In the first-ever national study of low-income and moderate-income workers at employee-owned companies, researchers discovered employee stock ownership plans (ESOPs) enable families to significantly increase their assets, shrinking—though not eliminating—gender and racial wealth gaps. The research by the Rutgers Institute for the Study of Employee Ownership and Profit Sharing suggests employee ownership can reduce wealth inequality in the U.S.

“The top 10 percent of American households own more wealth than the bottom 90 percent combined,” said Beyster Distinguished Professor Joseph Blasi, Director of the Rutgers Institute for the Study of Employee Ownership and Profit Sharing. “This study demonstrates that employee share ownership can chip away at inequality by putting significant wealth in the hands of the working middle class.”

Supported by a grant from the W.K. Kellogg Foundation, a Rutgers-led team of researchers interviewed close to 200 employees at 21 companies that offer an ESOP retirement account. About half of the workers surveyed are defined as low-income or moderate-income based on earnings. The ESOP account gives them significant wealth, above and beyond their wages and other income. The three-year study finds:

  • The low/moderate-income workers have ESOP account values ranging from $15,000 to $6 million, with a median value of $165,000. By contrast, the typical American household has just $17,000 in savings.
  • Of the low/moderate-income workers surveyed, those closest to retirement (ages 60 to 64) have 10 times more wealth than the typical American in that age group.
  • ESOPs do not eliminate gender and racial wealth inequality, but they significantly narrow the gaps.
Wealth Comparison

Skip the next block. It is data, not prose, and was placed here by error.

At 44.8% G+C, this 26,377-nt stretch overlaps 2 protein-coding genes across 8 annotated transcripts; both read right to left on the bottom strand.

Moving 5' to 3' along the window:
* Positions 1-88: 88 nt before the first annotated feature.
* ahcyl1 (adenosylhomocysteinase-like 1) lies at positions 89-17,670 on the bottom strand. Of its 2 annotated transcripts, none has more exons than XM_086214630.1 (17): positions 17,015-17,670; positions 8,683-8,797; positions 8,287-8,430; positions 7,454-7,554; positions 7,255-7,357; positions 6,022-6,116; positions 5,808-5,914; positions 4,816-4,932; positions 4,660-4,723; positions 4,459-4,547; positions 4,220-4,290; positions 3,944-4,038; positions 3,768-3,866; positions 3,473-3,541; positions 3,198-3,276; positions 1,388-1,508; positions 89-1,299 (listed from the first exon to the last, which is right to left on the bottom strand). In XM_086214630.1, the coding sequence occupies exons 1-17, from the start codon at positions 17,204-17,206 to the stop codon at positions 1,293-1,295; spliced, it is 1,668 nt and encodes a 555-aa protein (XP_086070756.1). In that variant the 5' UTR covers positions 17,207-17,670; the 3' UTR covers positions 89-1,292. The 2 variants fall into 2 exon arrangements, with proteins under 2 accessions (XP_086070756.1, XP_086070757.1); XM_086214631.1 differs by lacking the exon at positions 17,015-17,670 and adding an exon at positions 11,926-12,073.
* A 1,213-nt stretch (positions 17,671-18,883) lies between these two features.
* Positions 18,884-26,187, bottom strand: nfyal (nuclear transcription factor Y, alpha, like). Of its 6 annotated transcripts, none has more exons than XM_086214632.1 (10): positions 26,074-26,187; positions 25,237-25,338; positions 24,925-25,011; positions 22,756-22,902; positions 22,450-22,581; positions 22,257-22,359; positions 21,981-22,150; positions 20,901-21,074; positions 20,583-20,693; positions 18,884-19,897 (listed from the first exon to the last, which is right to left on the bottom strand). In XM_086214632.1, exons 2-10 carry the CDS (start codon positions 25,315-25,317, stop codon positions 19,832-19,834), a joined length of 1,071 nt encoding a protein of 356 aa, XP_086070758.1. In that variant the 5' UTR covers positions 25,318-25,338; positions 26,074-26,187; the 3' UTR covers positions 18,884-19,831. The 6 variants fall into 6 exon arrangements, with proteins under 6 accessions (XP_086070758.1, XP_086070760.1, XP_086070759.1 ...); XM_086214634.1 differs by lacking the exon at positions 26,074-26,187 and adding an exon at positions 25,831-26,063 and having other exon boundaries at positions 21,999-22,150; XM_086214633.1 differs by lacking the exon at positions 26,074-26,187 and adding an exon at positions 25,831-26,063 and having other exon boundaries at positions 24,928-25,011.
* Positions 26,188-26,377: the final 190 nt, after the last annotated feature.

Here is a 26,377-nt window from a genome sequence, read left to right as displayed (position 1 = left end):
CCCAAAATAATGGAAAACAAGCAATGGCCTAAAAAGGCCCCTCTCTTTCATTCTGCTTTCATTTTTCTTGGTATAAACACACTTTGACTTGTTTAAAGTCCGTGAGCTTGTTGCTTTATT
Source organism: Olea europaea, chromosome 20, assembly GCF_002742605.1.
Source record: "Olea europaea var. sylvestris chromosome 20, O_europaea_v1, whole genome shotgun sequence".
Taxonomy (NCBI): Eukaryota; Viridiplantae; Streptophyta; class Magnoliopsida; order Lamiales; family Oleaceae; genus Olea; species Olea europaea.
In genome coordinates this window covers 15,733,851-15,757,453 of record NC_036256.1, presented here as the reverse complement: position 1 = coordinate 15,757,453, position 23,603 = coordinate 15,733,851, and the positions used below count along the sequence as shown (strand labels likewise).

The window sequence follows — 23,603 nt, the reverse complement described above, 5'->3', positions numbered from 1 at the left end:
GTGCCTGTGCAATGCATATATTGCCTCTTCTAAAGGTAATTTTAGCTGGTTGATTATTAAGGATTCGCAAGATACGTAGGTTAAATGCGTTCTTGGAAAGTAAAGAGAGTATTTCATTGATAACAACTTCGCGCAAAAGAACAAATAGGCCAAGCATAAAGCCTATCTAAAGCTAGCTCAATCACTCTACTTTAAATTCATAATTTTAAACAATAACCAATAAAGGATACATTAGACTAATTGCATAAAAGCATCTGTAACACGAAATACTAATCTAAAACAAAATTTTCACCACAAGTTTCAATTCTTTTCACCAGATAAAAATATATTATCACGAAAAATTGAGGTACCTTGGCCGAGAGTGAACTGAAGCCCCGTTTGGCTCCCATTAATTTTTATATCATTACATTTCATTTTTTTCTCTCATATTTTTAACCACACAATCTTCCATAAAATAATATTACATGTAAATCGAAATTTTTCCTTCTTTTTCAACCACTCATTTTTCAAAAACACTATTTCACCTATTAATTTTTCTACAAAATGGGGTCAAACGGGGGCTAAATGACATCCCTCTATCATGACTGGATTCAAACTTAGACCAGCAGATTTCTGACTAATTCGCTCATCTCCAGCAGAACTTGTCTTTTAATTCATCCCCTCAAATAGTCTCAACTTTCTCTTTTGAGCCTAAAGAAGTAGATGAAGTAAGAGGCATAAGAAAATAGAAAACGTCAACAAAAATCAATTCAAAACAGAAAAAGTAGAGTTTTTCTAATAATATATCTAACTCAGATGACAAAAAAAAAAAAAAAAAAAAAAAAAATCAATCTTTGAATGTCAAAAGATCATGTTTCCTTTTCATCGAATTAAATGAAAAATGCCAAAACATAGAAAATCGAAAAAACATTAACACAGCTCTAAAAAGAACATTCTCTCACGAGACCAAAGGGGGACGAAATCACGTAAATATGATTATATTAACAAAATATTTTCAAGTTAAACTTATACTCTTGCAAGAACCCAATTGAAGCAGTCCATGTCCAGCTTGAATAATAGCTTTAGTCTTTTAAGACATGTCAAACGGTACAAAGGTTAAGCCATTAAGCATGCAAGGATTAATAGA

by Gender and Race

Median Wealth

of Single Workers in the U.S.

Median ESOP Account Value of
Low/Moderate-Income Workers 
in Rutgers Survey

African-American Women $200 $32,000
African-American Men $300 $180,000
Latina Women $100 $143,500
Latino Men $950 $200,000
White Women $15,640 $172,000
White Men $28,900 $323,500
  • Several workers in the survey borrowed against their ESOP account to pay for medical expenses, make the down payment on a home, or send their children to college. The ESOP kept them out of debt.
  • Many low/moderate-income workers—especially single women—told researchers the ESOP gives them a sense of economic security and enables them to think about retirement for the first time.
  • In ESOP firms with participatory management, workers improved their communication skills and learned open book management, which also enabled them to make better financial decisions at home.

“Past research showed that employee-owned firms perform better on average, but we didn’t know much about what employee ownership means to regular employees,” said Distinguished Professor Douglas Kruse, Associate Director of the Rutgers Institute for the Study of Employee Ownership and Profit Sharing. “This study provides rich data from the perspective of workers about the many ways in which employee ownership transforms the workplace.”

Source:  Steve Flamisch, Rutgers School of Management and Labor Relations